Lament for My Son Cui
- Poetry of Bai Juyi


- Last updated: 2024-03-31 16:20:43

Lament for My Son Cui by Bai Juyi





English Translation

A pearl that lasted for but three years;

and now my temples are white than snow; 

at sixty I never imagined that you would precede me into the shady world;

I felt sad that I would not live long enough to see you blossom; 

now my heart is cut by a sword; 

weeping so much,

I have become half blind; 

how I miss the feel of you in my arms; 

I have become like Deng You of ancient days.

Deng You (?-326) allowed his own child to die while saving the life of his nephew.

Why Chinese poems is so special?
The most distinctive features of Chinese poetry are: concision- many poems are only four lines, and few are much longer than eight; ambiguity- number, tense and parts of speech are often undetermined, creating particularly rich interpretative possibilities; and structure- most poems follow quite strict formal patterns which have beauty in themselves as well as highlighting meaningful contrasts.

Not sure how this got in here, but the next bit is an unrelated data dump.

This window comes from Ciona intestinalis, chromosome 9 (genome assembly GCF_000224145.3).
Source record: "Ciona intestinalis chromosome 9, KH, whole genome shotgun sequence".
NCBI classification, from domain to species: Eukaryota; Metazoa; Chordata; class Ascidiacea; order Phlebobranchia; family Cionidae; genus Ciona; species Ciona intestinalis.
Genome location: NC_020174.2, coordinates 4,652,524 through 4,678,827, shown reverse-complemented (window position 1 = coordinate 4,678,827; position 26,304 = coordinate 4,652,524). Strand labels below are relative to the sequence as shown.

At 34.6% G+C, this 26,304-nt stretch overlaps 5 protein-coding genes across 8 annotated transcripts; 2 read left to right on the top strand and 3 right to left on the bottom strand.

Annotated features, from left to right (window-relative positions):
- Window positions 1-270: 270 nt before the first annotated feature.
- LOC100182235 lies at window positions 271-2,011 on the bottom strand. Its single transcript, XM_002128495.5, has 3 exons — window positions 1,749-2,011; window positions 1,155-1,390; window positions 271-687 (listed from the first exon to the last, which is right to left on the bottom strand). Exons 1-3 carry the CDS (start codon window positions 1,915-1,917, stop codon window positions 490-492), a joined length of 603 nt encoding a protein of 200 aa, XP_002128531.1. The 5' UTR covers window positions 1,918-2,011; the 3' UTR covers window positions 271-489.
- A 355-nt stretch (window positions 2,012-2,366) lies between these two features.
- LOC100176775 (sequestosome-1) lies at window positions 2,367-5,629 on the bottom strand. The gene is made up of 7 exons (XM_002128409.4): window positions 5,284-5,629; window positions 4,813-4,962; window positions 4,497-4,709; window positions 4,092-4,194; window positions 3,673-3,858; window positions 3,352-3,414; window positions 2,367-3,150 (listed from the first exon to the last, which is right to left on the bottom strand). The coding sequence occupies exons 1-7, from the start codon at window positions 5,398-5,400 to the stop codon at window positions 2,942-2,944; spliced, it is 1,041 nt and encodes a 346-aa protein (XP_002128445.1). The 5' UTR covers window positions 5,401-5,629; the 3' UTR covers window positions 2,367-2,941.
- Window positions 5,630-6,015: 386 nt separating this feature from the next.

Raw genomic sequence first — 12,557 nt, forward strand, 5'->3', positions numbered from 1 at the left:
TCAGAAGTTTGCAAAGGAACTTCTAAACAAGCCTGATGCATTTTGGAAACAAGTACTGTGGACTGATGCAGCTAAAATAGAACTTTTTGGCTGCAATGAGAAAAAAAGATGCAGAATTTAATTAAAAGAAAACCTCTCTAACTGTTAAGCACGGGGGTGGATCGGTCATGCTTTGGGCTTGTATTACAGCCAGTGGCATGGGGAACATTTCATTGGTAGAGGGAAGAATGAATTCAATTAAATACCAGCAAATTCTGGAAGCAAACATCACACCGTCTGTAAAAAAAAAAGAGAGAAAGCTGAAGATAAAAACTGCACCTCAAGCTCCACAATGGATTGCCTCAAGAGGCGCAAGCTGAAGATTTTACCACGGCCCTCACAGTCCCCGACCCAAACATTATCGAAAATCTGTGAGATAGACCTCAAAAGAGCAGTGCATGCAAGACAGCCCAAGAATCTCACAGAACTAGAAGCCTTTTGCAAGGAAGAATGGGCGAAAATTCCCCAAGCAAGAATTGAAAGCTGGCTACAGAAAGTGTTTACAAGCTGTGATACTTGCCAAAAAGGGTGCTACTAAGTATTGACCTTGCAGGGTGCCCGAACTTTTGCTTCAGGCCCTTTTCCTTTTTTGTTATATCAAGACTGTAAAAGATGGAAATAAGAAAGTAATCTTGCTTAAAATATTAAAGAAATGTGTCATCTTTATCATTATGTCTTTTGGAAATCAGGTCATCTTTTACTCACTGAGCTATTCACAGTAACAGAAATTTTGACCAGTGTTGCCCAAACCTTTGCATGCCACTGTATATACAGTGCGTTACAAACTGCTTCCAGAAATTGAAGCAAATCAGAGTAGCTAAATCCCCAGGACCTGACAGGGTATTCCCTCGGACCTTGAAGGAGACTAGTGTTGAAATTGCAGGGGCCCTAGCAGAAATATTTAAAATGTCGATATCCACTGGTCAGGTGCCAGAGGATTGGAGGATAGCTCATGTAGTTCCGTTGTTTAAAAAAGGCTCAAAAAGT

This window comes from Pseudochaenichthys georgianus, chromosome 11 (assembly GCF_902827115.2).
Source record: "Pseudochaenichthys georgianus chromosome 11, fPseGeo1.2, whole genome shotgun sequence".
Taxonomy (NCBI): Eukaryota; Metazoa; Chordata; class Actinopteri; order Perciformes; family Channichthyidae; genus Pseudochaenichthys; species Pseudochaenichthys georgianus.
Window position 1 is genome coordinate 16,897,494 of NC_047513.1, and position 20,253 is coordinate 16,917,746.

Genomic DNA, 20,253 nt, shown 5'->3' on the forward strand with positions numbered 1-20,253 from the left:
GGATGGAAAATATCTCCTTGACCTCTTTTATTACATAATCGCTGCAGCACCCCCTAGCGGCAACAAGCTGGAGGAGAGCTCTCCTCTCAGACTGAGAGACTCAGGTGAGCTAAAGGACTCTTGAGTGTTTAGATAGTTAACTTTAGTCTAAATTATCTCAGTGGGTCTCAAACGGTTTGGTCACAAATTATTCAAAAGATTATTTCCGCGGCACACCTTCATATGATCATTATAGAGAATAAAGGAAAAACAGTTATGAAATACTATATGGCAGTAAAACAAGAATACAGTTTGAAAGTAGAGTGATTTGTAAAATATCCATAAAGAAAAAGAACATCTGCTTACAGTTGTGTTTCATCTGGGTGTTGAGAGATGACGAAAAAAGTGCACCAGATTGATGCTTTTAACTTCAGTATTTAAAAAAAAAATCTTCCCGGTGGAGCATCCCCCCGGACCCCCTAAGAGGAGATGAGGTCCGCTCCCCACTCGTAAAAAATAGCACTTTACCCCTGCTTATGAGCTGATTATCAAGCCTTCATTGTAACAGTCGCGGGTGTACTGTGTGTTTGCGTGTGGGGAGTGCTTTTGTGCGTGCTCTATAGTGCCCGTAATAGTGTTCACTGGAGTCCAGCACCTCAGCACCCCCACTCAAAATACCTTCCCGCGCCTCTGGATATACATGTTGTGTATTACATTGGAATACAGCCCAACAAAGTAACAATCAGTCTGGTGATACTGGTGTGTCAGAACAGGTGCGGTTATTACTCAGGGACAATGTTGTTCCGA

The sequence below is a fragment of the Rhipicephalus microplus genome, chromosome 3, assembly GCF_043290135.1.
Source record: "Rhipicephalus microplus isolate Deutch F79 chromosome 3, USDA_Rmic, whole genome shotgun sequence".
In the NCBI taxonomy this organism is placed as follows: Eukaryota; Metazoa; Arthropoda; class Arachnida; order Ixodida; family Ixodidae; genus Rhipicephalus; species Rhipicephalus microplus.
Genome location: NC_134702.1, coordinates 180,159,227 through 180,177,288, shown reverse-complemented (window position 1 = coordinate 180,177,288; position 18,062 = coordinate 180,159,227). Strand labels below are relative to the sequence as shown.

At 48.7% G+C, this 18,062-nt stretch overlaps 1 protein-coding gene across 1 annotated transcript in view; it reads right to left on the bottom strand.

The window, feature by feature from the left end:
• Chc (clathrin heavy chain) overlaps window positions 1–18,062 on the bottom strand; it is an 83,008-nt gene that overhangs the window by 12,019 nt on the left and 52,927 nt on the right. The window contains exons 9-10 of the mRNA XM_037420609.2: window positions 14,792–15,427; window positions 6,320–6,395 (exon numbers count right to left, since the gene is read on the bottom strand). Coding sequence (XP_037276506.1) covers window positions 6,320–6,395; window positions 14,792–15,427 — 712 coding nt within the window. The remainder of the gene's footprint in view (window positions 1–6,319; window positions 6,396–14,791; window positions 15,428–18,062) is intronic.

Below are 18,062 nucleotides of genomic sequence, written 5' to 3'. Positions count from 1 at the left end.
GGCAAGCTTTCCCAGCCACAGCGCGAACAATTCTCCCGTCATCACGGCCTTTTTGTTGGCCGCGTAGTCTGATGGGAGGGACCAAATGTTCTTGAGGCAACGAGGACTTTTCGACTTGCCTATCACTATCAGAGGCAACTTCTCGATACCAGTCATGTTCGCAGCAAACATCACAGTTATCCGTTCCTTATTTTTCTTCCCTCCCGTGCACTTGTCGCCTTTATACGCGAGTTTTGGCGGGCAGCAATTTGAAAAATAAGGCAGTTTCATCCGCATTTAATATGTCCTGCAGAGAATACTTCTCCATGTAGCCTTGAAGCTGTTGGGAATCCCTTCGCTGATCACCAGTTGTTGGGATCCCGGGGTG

How to read a Chinese poem?
Like an English poem, but more so. Everything is there for a reason, so try to find that reason. Think about all the possible connotations, and be aware of the different possibilities of number and tense. Look for contrasts: within lines, between the lines of each couplet and between successive couplets. Above all, don't worry about what the poet meant- find your meaning.

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